an upsurge of curls
brandishing beneath her surf board
foam sprays azure
women’s naval reserve takes leave
—Pat Pashby, Sacramento
push, pull, rock and toss.
Swells the color of emptiness—
Strong underwater turbulence
intensifies her malaise.
Heave ho . . .
feeling like Venus
my breathless body quivers
echoing her pleasure.
When she whispers like that
the clouds part—
revealing the moon’s blinding rays.
When she whispers like that
I am stripped—
she is mocking my surrender
mocking my breathless body
echoing her pleasure
—Cynthia Linville, Sacramento
—Michael Cluff, Corona
I have passed
half a day
in the umbra
of what you perceive
as your destined glory.
Funny, the potato leek soup
was as unwholesome as usual,
the Gatling gun spat
as it is wont
and the stars still winked
when your encrusted back
(4 her who sleeps in the Casa de los Picos)
—Jeremy Greene, Folsom
Don't be proud of the fact
That I've given up
On the higher image I praised
And allowed for the cynicism
To possess my inner demons
But, in the distance,
I hear a woman shouting "Hosanna!"
Re-awakening the real me
From the reality the heathens claim
I must believe in
I still hear you… the one who’s out there
We'll find each other, I swear...
AS IF LOST
in the woods that overhang this town,
the old man who lived here is gone.
We found his door wide open, gate rusted
on its hinge. Was he guided by voices
of wind that seemed to call his name
as it wound its syntax into fence-wire
at the edge of field, among leafless oaks
outlying forest, and the deeper dark
of woods, night quilted of deadfall leaves?
Or did he wake one morning to the call
of geese, a wild skein flying north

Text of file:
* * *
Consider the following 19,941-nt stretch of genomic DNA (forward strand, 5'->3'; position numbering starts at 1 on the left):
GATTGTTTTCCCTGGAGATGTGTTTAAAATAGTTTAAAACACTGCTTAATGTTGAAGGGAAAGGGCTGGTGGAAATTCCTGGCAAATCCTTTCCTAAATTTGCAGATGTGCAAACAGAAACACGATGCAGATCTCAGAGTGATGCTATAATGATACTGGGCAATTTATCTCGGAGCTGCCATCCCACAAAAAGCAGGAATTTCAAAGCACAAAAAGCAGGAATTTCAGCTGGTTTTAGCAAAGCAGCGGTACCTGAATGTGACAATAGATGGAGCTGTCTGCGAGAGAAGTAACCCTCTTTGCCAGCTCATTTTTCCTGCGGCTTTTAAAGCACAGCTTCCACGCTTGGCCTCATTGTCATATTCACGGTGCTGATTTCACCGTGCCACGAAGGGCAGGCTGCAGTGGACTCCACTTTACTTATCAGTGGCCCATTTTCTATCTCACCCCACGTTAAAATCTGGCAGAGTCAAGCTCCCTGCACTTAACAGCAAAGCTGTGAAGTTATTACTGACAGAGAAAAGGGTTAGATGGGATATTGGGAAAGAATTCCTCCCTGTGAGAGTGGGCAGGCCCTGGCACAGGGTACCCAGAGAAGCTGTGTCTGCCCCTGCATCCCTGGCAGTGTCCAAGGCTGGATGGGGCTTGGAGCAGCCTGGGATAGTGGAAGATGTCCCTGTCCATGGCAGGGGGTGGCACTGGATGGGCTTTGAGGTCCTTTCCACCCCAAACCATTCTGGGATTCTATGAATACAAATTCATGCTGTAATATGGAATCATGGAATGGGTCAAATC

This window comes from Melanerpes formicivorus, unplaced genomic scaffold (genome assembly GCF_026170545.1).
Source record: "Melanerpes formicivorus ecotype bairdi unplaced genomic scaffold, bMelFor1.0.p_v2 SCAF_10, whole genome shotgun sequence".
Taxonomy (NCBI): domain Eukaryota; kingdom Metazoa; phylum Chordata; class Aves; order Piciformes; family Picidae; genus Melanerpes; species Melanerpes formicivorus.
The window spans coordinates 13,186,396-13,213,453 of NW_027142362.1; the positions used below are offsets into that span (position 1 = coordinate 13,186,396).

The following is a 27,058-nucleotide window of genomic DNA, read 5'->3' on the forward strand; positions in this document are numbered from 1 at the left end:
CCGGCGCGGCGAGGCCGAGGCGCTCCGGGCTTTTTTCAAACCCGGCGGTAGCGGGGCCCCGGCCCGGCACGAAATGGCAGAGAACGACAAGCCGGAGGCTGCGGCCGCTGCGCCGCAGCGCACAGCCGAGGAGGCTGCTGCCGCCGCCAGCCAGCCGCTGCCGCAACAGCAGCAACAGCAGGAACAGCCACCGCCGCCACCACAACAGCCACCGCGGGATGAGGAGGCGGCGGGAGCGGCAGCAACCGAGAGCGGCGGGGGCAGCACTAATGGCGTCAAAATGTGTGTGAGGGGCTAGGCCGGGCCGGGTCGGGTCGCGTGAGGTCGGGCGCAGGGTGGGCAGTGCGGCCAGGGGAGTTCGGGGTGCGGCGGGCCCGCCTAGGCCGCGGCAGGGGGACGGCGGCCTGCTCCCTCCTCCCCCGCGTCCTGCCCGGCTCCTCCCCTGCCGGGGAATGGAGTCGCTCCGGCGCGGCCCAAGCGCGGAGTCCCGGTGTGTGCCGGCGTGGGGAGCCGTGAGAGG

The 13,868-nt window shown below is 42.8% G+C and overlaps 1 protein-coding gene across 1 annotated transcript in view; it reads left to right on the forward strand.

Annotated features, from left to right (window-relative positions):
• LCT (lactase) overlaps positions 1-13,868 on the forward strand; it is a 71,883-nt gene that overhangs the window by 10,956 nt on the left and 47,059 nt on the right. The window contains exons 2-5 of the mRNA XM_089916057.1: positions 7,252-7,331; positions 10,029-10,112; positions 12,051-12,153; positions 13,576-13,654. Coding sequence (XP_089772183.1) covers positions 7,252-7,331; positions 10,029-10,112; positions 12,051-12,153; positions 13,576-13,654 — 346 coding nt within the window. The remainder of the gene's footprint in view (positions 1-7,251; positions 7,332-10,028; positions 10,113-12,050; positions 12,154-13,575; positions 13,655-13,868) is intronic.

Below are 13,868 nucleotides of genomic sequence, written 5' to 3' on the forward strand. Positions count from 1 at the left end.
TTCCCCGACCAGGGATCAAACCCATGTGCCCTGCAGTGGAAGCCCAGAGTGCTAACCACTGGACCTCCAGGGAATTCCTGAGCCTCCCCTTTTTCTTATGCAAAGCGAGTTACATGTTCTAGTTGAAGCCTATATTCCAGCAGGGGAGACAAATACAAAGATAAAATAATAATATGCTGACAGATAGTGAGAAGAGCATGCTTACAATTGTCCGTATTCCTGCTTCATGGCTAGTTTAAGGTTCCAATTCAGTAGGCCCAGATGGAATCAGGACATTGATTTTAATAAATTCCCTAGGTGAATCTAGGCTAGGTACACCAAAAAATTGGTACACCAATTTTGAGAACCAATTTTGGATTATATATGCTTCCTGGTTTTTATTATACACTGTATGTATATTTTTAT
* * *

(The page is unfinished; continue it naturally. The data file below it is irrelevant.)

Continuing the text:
over Stone Mountain, and one lone
goose as if left behind, crying after them,
hurrying to catch up? What energy
sparks a soul-body's every filament
when all the light-bulbs of the house
burn out, when the sky is such
electric blue? Where has he gone?
—Taylor Graham, Placerville
WHAT I THOUGHT I KNEW
Evening: I brushed and flossed,
I walked the dog.
I laid out everything for morning.
But in the night, my spine
stretched out trying to touch the farthest
reaches, the whole dark unknown
while in dream my bread
failed. Too much
Elliott Carter or maybe
too much yeast. Heady with sky
each synapse tingling electric blue.
I woke before dawn, fingers itching
to knead the clean white
sponge of daylight dough just rising.
PERCY ON THE SILL
On such a bright spring day, almost near
the end of winter, Percy knows he was born
lucky. Painted bird, a minstrel to the lost
at heart. A social songster for those
who cannot sing. Battalions of fast-food
sparrows with their single note of hunger
neither fly nor versify, while overhead
the mighty cranes—those platonic
conversationalists of the upstroke wing—
go searching afar for the Idea of prairie.
But Percy's place is right here, windowsill
guardian of song. Green-painted bird
of finest whittled plumage (knotty pine)
and brightest brush-point eye—well yes,
he's only wooden. But has he words
in his heart and head? Ask the little girl